Nokia (NOK) has had a pretty tough time in the last five years as any interested observer of the stock knows. Operating in a highly competitive market, it has three key pillars -- two of which, while perhaps underappreciated by stock analysts, certainly help form a stable platform for Nokia.
Its Location and Commerce Division primarily competes against Google (GOOG) Maps as well as focused navigation providers such as TomTom. Dominating the built-in car navigation market, it certainly holds its own and with increasing enterprise support (such as Oracle (ORCL) using its technology) is a strong competitor to Google and will be so for the foreseeable future.
Nokia-Siemens, its telecom infrastructure unit, seemed to be down and out with ZTE and Huawei especially stealing much of its market share. It lost its dominant position and appeared to be really struggling. However, with Nokia's continued, almost obsessive focus on R&D finally paying dividends with the shift to 4G, it appears to have gotten back on its feet delivering a small profit in the last quarter. In all likelihood, that will continue rising and add significant value to Nokia's market capitalization.
With these two solid pillars in Nokia's support, the real reason for the knife-edge ups and downs we have seen in Nokia's share price are due to its mobile phone division. This division has for the last two decades sold a very broad range of devices at every conceivable price point, from devices retailing at under $20 to approximately $500. To understand the implications of this, I will use India as an example due to it being a key Nokia market and illustrating the price point principle very vividly. At its peak seven or eight years ago, it would not have been surprising to see in India an auto rickshaw driver proudly using his budget Nokia 1112 conveying a passenger with 500 times his gross income carrying a Steel Nokia 8800. To understand how such a thing could occur, one must consider the development of the mobile phone. Like many technologies, it filtered down from the affluent to those of humble means. This had a cumulative halo effect. Essentially, what this means is that because the passenger had the top-of-the-line Nokia, the auto driver would be more likely to purchase his own Nokia in his own budget range.
This halo effect is a well-known principle of proven efficacy. When it works, it creates a virtuous cycle. However, when it broke down, it was deeply damaging to Nokia. Nokia's halo effect was severely impacted by Research In Motion's (RIMM) BlackBerry, which is still a leading contender in the Global South. But it was truly broken by Apple's (AAPL) iPhone series from 2007 onward. Apple beautifully focused in on an area where it felt it could generate high margins and has, with each iteration of its device, succeeded in capturing a significant chunk of the premium market. While phones like the N95 held their own for a while due to the cachet Nokia had built up, eventually the reality caught up with Nokia and its image was near fatally damaged. Premium phone sales collapsed, and with them its stock price crashed too. With the premium phones no longer considered contenders, this enabled the perennial challenger to Nokia -- Samsung (OTC:SSNLF) -- to challenge it, especially acutely in mid- to budget-range phones.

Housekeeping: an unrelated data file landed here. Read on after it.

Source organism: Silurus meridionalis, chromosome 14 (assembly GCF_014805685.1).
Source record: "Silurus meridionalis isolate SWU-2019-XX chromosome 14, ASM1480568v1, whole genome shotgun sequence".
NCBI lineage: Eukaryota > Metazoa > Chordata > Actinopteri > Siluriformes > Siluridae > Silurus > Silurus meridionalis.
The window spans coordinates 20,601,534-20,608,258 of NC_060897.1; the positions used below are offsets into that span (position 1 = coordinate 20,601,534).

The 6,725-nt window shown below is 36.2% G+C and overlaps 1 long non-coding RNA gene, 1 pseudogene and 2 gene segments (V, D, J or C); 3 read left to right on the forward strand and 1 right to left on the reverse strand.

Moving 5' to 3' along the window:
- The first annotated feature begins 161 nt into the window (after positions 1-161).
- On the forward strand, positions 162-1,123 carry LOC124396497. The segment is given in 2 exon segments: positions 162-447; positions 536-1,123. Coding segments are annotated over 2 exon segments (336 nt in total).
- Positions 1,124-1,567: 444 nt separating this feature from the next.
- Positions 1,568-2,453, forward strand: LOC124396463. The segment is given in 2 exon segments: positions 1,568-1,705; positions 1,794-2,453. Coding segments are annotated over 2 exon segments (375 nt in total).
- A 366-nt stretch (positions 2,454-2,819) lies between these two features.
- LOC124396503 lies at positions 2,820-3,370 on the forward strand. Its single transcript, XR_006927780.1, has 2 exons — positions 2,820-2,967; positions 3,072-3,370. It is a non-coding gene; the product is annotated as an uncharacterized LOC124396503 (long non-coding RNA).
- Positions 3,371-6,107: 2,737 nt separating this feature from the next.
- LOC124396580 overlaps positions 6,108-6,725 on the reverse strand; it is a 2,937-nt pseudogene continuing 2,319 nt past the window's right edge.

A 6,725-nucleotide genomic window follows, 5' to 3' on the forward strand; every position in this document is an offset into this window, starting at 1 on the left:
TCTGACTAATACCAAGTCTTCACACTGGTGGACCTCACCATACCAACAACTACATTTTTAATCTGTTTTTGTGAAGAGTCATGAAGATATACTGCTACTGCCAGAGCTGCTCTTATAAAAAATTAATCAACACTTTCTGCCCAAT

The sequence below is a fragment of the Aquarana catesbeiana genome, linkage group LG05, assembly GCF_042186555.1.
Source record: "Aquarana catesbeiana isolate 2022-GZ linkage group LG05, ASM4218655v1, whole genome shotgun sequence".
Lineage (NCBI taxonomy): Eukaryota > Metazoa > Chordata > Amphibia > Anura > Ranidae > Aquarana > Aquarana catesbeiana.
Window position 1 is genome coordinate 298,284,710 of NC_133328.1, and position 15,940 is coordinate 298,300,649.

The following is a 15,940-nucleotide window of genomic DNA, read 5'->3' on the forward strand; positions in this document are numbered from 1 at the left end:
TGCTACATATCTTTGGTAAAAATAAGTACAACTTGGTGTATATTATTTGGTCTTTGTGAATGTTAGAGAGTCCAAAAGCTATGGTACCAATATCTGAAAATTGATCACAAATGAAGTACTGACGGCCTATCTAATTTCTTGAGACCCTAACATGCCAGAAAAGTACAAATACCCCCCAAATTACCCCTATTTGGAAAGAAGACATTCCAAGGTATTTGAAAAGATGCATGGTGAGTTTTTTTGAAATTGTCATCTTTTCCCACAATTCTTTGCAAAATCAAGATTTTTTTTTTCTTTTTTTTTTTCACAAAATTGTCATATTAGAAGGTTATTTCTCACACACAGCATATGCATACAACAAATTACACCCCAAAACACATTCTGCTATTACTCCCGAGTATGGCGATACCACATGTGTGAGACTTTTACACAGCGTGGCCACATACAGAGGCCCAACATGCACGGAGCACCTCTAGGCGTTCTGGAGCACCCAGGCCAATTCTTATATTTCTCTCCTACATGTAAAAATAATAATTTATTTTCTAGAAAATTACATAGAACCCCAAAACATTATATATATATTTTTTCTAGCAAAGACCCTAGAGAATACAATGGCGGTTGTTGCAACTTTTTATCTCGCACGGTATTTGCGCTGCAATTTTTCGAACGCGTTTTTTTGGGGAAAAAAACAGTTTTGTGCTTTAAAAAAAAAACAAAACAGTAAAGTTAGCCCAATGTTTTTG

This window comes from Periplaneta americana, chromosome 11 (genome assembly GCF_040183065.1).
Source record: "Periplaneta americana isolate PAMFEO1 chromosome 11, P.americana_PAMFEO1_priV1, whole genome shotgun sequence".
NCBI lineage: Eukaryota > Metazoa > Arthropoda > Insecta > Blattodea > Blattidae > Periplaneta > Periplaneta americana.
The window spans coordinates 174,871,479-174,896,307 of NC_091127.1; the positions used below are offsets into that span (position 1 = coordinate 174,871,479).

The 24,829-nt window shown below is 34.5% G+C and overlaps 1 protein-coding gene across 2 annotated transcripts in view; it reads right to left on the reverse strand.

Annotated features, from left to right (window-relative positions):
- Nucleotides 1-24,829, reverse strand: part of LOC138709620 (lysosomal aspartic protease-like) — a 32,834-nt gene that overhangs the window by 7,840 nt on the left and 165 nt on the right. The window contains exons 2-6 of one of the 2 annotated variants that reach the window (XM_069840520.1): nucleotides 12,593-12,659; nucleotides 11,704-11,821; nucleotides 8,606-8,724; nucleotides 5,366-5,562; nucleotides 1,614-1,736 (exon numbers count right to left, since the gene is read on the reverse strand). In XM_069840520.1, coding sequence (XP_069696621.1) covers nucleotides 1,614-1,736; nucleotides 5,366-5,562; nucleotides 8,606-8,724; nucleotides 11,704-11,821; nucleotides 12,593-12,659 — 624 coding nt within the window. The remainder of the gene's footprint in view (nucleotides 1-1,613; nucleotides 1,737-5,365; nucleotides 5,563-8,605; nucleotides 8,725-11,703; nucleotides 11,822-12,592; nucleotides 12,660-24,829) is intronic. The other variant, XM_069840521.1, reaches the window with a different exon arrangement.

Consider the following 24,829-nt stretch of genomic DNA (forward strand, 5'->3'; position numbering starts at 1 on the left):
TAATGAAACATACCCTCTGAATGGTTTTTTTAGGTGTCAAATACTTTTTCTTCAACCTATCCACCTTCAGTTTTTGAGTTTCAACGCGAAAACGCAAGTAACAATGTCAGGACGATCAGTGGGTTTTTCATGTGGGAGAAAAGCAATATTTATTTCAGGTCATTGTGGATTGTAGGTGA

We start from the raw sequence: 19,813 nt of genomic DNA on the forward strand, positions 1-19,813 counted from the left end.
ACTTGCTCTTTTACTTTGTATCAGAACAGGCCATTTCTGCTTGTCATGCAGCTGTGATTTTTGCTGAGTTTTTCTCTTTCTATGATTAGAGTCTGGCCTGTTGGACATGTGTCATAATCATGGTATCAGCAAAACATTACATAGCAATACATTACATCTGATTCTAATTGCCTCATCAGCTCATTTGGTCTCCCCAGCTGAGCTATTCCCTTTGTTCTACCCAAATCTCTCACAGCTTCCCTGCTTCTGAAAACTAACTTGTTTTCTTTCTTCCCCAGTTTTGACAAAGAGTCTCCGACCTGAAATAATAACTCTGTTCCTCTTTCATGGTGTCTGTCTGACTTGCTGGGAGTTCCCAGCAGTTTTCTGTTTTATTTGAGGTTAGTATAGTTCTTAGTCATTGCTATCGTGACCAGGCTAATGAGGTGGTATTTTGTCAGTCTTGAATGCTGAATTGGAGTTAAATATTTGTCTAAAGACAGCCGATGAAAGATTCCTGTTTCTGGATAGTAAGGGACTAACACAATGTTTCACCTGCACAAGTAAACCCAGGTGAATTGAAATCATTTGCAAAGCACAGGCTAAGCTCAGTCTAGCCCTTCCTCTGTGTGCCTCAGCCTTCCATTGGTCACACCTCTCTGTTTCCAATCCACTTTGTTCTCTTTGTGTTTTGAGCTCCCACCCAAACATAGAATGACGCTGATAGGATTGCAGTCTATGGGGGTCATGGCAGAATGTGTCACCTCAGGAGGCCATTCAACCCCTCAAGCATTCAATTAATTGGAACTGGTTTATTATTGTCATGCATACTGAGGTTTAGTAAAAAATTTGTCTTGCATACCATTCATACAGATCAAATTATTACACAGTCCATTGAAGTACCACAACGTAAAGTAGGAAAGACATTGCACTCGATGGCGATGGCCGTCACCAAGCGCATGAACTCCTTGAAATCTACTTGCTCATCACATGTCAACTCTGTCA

The Samsung of today looks remarkably similar to the Nokia of seven or eight years ago, with world-renowned, premium phone-delivering cachet (the Galaxy S3 and now the Note II) backed up with budget phones stretching all the way down to the sub-$20 price point. However, after the half a decade of travails Nokia has faced, it finally has a contender with which to step back into the market, the Nokia Lumia 920. This phone, with its high ASP, will be a significant revenue generator for Nokia itself. But in the context of this piece, I truly believe it will help drive sales throughout the Nokia range of devices. In the hands of people like Priyanka Chopra in the East or Jessica Alba in the West, this phone finally gives Nokia back an element of "coolness" and a brand image so vital in getting phones sold -- and ultimately delivering value to shareholders.
I have closely monitored the uptake of this phone and it appears to be selling very well, though we will probably have to wait until the official Q4 results to have a true indication of sales figures. What I find especially interesting, however, is the voracity of its online support. No matter the subject heading, on every blog, on every forum, and on newspaper websites, supporters of this product wax lyrical about its beauty. While some have cautiously pointed out that this occurred with previous Nokia phone launches as well, the sheer quantity of these posts is especially interesting. And certainly on Google trends it appears to be a great deal higher than previously.
I would suggest that this is perhaps because on a certain level, with perhaps over half of humanity having owned a Nokia or had someone in their family own it, there was a great deal of latent support for Nokia. The Lumia range has finally reactivated this support, and reactivated Nokia's halo.
Therefore, for the next year I do not just predict a blockbuster amount of sales for the Nokia Lumia range of devices, I would also expect an uptick throughout its device range (especially six months down the line when the trickle-down effect truly starts to take hold).
My recommendation is to hold on to your NOK and enjoy the ride.